Remember the U.S. men’s soccer team?
It’s also playing for a trophy on Sunday, taking on Mexico at Soldier Field in the final of the CONCACAF Gold Cup, the championship of North and Central America and the Caribbean.
Gone from the national sports consciousness since its October 2017 loss at Trinidad and Tobago ended a streak of seven straight World Cup appearances, the men’s program is trying to regroup under new coach Gregg Berhalter.
The American women play the Netherlands in France at 11 a.m. EDT, chasing their fourth world championship, and they are livid they have to share the spotlight with the Copa America final between host Brazil and Peru at 4 p.m. and the U.S. men seeking their seventh Gold Cup title at 9:15 p.m.
“I look at it differently. I think that this is an opportunity to be Soccer Day in America,” Berhalter said. “When you think about the opportunity for the women to win the World Cup in the morning and then you get to I think party for half the afternoon, then you get to take a little nap, and then you get up, you go to the game and you enjoy the final of Gold Cup.”
The men have outscored opponents 15-1 in five matches, while the women have a 24-3 advantage in six.
“Our whole focus is on us,” forward Jordan Morris said. “We’re wishing them all the best, of course, and we want them to win the championship, as well, but we don’t think about that too much, just really what we can do to come out and win our game.”
He would have preferred not to play on the same day.
“Ideally I guess that would be great that they get their own focus being in a World Cup final and we’ll get our own and Copa America gets their own,” Morris said.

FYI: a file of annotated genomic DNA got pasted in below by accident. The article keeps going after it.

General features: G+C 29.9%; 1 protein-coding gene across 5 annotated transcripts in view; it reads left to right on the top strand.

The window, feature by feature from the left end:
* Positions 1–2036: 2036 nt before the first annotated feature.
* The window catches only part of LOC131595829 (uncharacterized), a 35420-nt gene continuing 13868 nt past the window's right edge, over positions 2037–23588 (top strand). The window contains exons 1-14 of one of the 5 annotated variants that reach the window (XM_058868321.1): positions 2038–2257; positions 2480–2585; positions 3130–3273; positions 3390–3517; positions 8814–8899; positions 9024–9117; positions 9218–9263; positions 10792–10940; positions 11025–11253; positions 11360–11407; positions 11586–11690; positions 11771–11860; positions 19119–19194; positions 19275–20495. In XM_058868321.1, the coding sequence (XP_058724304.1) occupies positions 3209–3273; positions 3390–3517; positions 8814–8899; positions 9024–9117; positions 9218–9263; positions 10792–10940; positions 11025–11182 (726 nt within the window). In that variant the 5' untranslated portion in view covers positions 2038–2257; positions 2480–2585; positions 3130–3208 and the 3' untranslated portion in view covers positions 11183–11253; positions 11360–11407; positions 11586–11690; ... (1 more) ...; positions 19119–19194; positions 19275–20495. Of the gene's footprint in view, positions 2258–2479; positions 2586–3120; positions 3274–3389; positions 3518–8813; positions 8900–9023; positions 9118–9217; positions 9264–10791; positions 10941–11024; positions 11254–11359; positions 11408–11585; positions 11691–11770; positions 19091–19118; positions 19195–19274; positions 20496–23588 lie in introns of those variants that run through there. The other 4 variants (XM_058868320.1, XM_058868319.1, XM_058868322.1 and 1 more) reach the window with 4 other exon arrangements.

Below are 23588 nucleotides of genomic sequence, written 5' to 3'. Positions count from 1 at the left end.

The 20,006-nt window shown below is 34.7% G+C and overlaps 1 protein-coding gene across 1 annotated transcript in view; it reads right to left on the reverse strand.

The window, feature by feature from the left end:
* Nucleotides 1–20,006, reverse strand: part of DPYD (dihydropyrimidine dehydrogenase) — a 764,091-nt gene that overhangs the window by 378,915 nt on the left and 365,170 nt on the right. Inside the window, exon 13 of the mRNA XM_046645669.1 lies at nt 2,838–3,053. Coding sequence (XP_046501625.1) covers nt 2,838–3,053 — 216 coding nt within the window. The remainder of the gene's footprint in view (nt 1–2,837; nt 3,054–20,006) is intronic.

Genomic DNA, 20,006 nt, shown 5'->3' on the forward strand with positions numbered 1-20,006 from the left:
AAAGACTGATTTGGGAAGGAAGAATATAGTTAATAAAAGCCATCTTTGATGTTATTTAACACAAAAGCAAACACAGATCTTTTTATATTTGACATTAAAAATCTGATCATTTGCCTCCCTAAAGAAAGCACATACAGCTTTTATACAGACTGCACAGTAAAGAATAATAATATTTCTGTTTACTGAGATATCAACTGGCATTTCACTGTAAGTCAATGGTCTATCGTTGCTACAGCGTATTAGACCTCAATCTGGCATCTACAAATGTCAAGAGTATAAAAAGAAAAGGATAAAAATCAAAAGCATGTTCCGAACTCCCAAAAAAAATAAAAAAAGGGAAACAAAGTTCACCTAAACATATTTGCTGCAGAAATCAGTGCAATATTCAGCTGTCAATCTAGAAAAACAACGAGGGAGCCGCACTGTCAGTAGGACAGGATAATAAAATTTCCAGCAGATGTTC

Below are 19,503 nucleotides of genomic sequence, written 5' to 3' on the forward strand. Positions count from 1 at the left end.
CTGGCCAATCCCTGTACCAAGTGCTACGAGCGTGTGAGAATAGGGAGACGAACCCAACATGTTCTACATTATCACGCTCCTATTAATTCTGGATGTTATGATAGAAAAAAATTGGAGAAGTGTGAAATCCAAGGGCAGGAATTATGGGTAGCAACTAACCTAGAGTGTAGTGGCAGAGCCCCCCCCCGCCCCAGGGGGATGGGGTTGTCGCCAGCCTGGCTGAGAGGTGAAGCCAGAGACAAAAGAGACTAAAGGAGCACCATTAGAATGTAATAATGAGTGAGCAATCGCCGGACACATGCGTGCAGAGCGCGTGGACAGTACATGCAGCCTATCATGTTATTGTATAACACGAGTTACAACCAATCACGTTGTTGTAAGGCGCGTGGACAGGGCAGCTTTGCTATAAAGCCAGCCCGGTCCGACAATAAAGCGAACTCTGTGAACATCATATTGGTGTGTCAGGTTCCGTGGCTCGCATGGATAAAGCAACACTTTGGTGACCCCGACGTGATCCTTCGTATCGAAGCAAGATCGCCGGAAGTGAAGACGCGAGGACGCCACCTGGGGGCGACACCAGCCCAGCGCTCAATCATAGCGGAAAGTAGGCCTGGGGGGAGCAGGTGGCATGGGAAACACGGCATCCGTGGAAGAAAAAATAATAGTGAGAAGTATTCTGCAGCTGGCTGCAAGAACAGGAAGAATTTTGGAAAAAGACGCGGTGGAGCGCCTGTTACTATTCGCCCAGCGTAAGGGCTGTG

The U.S. is 6-4 in Gold Cup finals, beating Mexico in 2007 and losing in 1993, ’98, ’09 and ’11. The Americans won their only consecutive regional titles in 2005 under Bruce Arena and 2007 under Bob Bradley.
Morris, whose 88th-minute goal lifted the U.S. over Jamaica in the 2017 final, is among six holdovers from that roster, joined by defenders Matt Miazga and Omar Gonzalez, midfielders Michael Bradley and Paul Arriola, and forward Jozy Altidore.
Led by 20-year-midfielder Christian Pulisic, the U.S. is mostly a young team with a sprinkling of veterans and is testing 24-year-old goalkeeper Zack Steffen in a tournament for the first time. The Gold Cup has been Berhalter’s first extended time with his full player pool and the only lengthy one before World Cup qualifying starts next year.
Neither team is at full strength. The U.S. is missing right-side starters DeAndre Yedlin and Tyler Adams, plus central defender John Brooks, all because of injuries.
El Tri, in its first tournament under new coach Tata Martino, is going for its eighth Gold Cup title. It had a more onerous path to the final that included a penalty-kicks victory over Costa Rica and an extra-time win over Haiti.
Mexico’s roster has just five players who started the round-of-16 loss to Brazil at last year’s World Cup: goalkeeper Guillermo Ochoa, defenders Edson Álvarez and Carlos Salcedo, and midfielders Andrés Guardado and Jesús Gallardo. Among the missing are all three forwards who started against the Selecao: Javier Hernández, Carlos Vela and Hirving Lozano.
U.S. players hope American fans are celebrating even before the kickoff, savoring a victory by the women over the Dutch.
“Let’s hope we both win the finals and make it a historical day in the history of American soccer,” winger Tyler Boyd said.
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